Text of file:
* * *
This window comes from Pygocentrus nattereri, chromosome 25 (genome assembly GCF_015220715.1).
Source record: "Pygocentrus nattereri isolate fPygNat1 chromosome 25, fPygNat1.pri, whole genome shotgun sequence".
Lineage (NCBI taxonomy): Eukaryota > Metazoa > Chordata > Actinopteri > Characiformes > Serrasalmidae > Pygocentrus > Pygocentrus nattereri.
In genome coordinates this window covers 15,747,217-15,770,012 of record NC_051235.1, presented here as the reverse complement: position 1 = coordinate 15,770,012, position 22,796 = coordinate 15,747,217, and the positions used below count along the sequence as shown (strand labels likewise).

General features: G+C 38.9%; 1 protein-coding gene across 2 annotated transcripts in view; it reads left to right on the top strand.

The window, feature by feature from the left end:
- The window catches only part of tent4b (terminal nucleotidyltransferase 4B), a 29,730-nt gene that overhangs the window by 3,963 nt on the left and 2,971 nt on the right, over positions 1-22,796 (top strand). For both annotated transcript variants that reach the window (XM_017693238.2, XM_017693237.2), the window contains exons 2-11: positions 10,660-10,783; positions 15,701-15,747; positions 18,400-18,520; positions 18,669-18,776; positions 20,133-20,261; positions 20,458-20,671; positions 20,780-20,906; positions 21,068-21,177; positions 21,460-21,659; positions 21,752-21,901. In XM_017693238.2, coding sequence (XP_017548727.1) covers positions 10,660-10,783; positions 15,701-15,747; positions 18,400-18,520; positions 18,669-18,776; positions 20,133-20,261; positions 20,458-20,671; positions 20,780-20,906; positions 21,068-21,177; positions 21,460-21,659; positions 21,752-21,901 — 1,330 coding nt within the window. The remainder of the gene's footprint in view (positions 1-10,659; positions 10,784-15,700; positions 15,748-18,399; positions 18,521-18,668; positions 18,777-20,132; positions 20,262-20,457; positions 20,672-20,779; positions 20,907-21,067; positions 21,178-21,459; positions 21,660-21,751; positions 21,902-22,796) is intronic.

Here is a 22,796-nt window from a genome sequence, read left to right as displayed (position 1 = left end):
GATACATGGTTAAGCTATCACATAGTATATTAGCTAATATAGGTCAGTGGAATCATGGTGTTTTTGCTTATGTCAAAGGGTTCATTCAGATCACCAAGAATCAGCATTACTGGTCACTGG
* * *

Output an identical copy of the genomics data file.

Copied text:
This window comes from Pygocentrus nattereri, chromosome 25 (genome assembly GCF_015220715.1).
Source record: "Pygocentrus nattereri isolate fPygNat1 chromosome 25, fPygNat1.pri, whole genome shotgun sequence".
Lineage (NCBI taxonomy): Eukaryota > Metazoa > Chordata > Actinopteri > Characiformes > Serrasalmidae > Pygocentrus > Pygocentrus nattereri.
In genome coordinates this window covers 15,747,217-15,770,012 of record NC_051235.1, presented here as the reverse complement: position 1 = coordinate 15,770,012, position 22,796 = coordinate 15,747,217, and the positions used below count along the sequence as shown (strand labels likewise).

General features: G+C 38.9%; 1 protein-coding gene across 2 annotated transcripts in view; it reads left to right on the top strand.

The window, feature by feature from the left end:
- The window catches only part of tent4b (terminal nucleotidyltransferase 4B), a 29,730-nt gene that overhangs the window by 3,963 nt on the left and 2,971 nt on the right, over positions 1-22,796 (top strand). For both annotated transcript variants that reach the window (XM_017693238.2, XM_017693237.2), the window contains exons 2-11: positions 10,660-10,783; positions 15,701-15,747; positions 18,400-18,520; positions 18,669-18,776; positions 20,133-20,261; positions 20,458-20,671; positions 20,780-20,906; positions 21,068-21,177; positions 21,460-21,659; positions 21,752-21,901. In XM_017693238.2, coding sequence (XP_017548727.1) covers positions 10,660-10,783; positions 15,701-15,747; positions 18,400-18,520; positions 18,669-18,776; positions 20,133-20,261; positions 20,458-20,671; positions 20,780-20,906; positions 21,068-21,177; positions 21,460-21,659; positions 21,752-21,901 — 1,330 coding nt within the window. The remainder of the gene's footprint in view (positions 1-10,659; positions 10,784-15,700; positions 15,748-18,399; positions 18,521-18,668; positions 18,777-20,132; positions 20,262-20,457; positions 20,672-20,779; positions 20,907-21,067; positions 21,178-21,459; positions 21,660-21,751; positions 21,902-22,796) is intronic.

Here is a 22,796-nt window from a genome sequence, read left to right as displayed (position 1 = left end):
GATACATGGTTAAGCTATCACATAGTATATTAGCTAATATAGGTCAGTGGAATCATGGTGTTTTTGCTTATGTCAAAGGGTTCATTCAGATCACCAAGAATCAGCATTACTGGTCACTGG